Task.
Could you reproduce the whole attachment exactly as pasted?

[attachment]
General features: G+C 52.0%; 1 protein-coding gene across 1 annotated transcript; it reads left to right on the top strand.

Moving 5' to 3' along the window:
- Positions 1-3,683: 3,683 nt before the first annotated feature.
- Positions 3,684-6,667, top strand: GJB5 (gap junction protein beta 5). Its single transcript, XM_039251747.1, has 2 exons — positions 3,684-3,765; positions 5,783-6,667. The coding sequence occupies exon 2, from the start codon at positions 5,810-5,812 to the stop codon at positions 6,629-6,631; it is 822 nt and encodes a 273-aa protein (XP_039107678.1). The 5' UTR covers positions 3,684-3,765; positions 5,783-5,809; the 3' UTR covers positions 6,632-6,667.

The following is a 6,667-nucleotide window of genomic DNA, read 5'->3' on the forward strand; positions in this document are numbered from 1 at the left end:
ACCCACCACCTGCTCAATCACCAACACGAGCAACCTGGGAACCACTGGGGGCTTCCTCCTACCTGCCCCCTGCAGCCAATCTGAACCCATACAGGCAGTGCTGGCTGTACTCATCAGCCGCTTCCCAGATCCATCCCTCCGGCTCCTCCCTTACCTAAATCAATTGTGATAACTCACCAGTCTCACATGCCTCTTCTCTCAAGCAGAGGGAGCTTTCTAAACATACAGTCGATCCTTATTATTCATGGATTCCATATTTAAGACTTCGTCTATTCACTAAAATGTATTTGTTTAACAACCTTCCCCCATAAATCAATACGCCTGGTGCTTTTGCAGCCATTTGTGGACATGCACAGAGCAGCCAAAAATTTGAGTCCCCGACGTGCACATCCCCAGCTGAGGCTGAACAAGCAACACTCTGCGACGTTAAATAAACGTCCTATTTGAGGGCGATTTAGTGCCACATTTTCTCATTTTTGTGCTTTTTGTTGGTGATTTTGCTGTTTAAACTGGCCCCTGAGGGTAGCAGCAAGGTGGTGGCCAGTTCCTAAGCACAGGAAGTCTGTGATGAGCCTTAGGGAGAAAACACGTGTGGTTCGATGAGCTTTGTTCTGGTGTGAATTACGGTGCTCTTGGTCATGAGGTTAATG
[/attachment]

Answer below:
General features: G+C 52.0%; 1 protein-coding gene across 1 annotated transcript; it reads left to right on the top strand.

Moving 5' to 3' along the window:
- Positions 1-3,683: 3,683 nt before the first annotated feature.
- Positions 3,684-6,667, top strand: GJB5 (gap junction protein beta 5). Its single transcript, XM_039251747.1, has 2 exons — positions 3,684-3,765; positions 5,783-6,667. The coding sequence occupies exon 2, from the start codon at positions 5,810-5,812 to the stop codon at positions 6,629-6,631; it is 822 nt and encodes a 273-aa protein (XP_039107678.1). The 5' UTR covers positions 3,684-3,765; positions 5,783-5,809; the 3' UTR covers positions 6,632-6,667.

The following is a 6,667-nucleotide window of genomic DNA, read 5'->3' on the forward strand; positions in this document are numbered from 1 at the left end:
ACCCACCACCTGCTCAATCACCAACACGAGCAACCTGGGAACCACTGGGGGCTTCCTCCTACCTGCCCCCTGCAGCCAATCTGAACCCATACAGGCAGTGCTGGCTGTACTCATCAGCCGCTTCCCAGATCCATCCCTCCGGCTCCTCCCTTACCTAAATCAATTGTGATAACTCACCAGTCTCACATGCCTCTTCTCTCAAGCAGAGGGAGCTTTCTAAACATACAGTCGATCCTTATTATTCATGGATTCCATATTTAAGACTTCGTCTATTCACTAAAATGTATTTGTTTAACAACCTTCCCCCATAAATCAATACGCCTGGTGCTTTTGCAGCCATTTGTGGACATGCACAGAGCAGCCAAAAATTTGAGTCCCCGACGTGCACATCCCCAGCTGAGGCTGAACAAGCAACACTCTGCGACGTTAAATAAACGTCCTATTTGAGGGCGATTTAGTGCCACATTTTCTCATTTTTGTGCTTTTTGTTGGTGATTTTGCTGTTTAAACTGGCCCCTGAGGGTAGCAGCAAGGTGGTGGCCAGTTCCTAAGCACAGGAAGTCTGTGATGAGCCTTAGGGAGAAAACACGTGTGGTTCGATGAGCTTTGTTCTGGTGTGAATTACGGTGCTCTTGGTCATGAGGTTAATG